Yet, their upside is that they’re more affordable. Plus, they’re easier to manage with the help of the user-friendly on/off switch and temperature dials.
Digital thermostats are ‘closed loop devices.’ In other words, they’re able to automatically regulate a certain process, which is fixing the temperature without any manual input or human interaction.
They’re designed with internal components that provide a highly accurate quick-response reaction to the interior temperature. One of these components is an electronic sensor that reads the room’s current temperature. Subsequently, it’ll work to adjust and fine-tune the heating or cooling accordingly until temperatures reach their target setting.
The best part is that they come with both temperature and time settings. This means that you can adjust different temperatures for different times of the day.
For example, you can set the thermostat to turn off the heat when you’re at work to save energy and cut back on utility bills. Then, set it to turn on and start warming, or cooling down, the house before you get home.
Just remember to take into account that it takes several minutes to warm up or cool down. So, give it anywhere between 45 and 60 minutes to kick into gear, and adjust the temperature to your preferred set point.
One drawback is that they can be more expensive than mechanical ones. Plus, they require more effort to program, which can be a hassle for some people.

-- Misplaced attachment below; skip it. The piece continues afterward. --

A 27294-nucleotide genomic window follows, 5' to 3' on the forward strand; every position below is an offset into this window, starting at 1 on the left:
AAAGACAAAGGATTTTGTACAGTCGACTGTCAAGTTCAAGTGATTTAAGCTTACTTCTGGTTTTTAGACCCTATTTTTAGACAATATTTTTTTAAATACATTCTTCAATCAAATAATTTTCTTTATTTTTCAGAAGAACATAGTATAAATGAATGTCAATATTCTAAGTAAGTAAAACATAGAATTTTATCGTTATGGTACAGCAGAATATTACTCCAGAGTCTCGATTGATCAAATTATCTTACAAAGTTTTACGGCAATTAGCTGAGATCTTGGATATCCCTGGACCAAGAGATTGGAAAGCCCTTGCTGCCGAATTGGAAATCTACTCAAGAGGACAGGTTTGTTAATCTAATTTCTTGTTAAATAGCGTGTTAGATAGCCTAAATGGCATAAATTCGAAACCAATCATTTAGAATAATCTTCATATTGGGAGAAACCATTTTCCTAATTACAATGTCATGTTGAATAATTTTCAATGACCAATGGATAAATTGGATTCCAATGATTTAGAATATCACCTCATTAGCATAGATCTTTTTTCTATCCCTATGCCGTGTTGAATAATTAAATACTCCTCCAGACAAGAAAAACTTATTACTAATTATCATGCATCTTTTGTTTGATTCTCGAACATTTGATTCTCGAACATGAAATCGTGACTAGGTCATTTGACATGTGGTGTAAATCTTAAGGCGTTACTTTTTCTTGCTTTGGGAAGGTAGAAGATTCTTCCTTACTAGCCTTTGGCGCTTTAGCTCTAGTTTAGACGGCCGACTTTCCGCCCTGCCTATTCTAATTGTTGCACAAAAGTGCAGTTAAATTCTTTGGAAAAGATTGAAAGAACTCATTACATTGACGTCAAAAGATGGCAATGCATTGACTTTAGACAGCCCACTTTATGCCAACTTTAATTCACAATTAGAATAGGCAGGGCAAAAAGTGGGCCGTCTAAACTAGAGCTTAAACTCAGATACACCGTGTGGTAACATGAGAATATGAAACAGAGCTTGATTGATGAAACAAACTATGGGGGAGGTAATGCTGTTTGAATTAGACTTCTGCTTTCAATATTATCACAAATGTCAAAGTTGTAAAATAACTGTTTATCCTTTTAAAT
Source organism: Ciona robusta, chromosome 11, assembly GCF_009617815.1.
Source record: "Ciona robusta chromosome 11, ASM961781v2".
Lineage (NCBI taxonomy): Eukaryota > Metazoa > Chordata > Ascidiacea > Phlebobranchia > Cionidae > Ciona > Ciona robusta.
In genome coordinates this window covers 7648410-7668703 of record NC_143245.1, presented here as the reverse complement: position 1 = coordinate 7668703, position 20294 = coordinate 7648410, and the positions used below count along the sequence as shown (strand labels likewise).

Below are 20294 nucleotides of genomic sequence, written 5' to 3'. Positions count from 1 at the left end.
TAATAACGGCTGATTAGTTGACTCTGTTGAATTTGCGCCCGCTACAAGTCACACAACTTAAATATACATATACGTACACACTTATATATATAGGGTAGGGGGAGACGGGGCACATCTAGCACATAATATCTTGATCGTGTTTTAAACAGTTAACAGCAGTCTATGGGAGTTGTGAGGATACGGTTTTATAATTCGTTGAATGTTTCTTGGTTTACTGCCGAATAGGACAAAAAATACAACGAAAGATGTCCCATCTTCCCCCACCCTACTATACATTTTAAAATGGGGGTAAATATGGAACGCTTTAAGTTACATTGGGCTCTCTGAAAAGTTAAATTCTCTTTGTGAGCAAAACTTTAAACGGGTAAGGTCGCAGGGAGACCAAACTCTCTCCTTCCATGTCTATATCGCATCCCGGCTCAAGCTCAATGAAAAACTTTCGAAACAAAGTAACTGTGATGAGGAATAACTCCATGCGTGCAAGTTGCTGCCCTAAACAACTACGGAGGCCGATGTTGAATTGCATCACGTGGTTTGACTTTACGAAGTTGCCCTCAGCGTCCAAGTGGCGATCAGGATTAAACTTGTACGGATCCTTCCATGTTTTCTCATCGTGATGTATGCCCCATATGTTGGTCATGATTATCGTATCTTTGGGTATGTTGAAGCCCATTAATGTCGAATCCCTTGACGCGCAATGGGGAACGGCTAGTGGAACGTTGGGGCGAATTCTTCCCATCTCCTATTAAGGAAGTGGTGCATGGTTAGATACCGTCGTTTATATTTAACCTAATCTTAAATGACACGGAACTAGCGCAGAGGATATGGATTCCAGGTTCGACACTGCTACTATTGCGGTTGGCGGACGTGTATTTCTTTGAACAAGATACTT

Best Place for a Thermostat
When deciding on the best location of a thermostat in a room or building, consider these options:
- Thermostats should be placed anywhere between 48 and 60 inches above floor level
- Keep them away from a room’s heating or cooling device, radiator, or vent
- Avoid placing thermostats near office equipment
- Set up thermostats in the area that gets the least draft and direct sunlight
- Avoid setting up the thermostat near the controlled source, or it’ll short cycle
Common Thermostat Applications
You can find a thermostat anywhere that needs a central control unit for both cooling and heating. This includes any setting that requires controlling ambient airflow to inspect coolants in a vehicle’s internal combustion engine.
In open spaces with unrestricted airflow, like a hallway or open reception, it’s best to use a single zone system. This is where all nearby areas are controlled by one system, providing there are no doors, walls, or other obstacles that can get in the way of the thermostat doing its job.
If there are such obstacles, it’s best to use a multiple zoned system. It’s an efficient way to save energy by regulating the temperature in individual spaces accordingly. For example, if there are unused rooms, you can turn off the cooling and heating options altogether.
You can also find thermostats in the following systems:
- Heating, ventilation, air conditioning (HVAC) systems
- Air conditioners
- Scientific and medical incubators
- Automatic fire sprinkler system
Knowing what a thermostat is and how it works gives you a better understanding of how to use it to its full potential. More importantly, it allows you to save energy and cut back on utility bills. So, you get to help save the environment and pay less each month—it’s a win-win!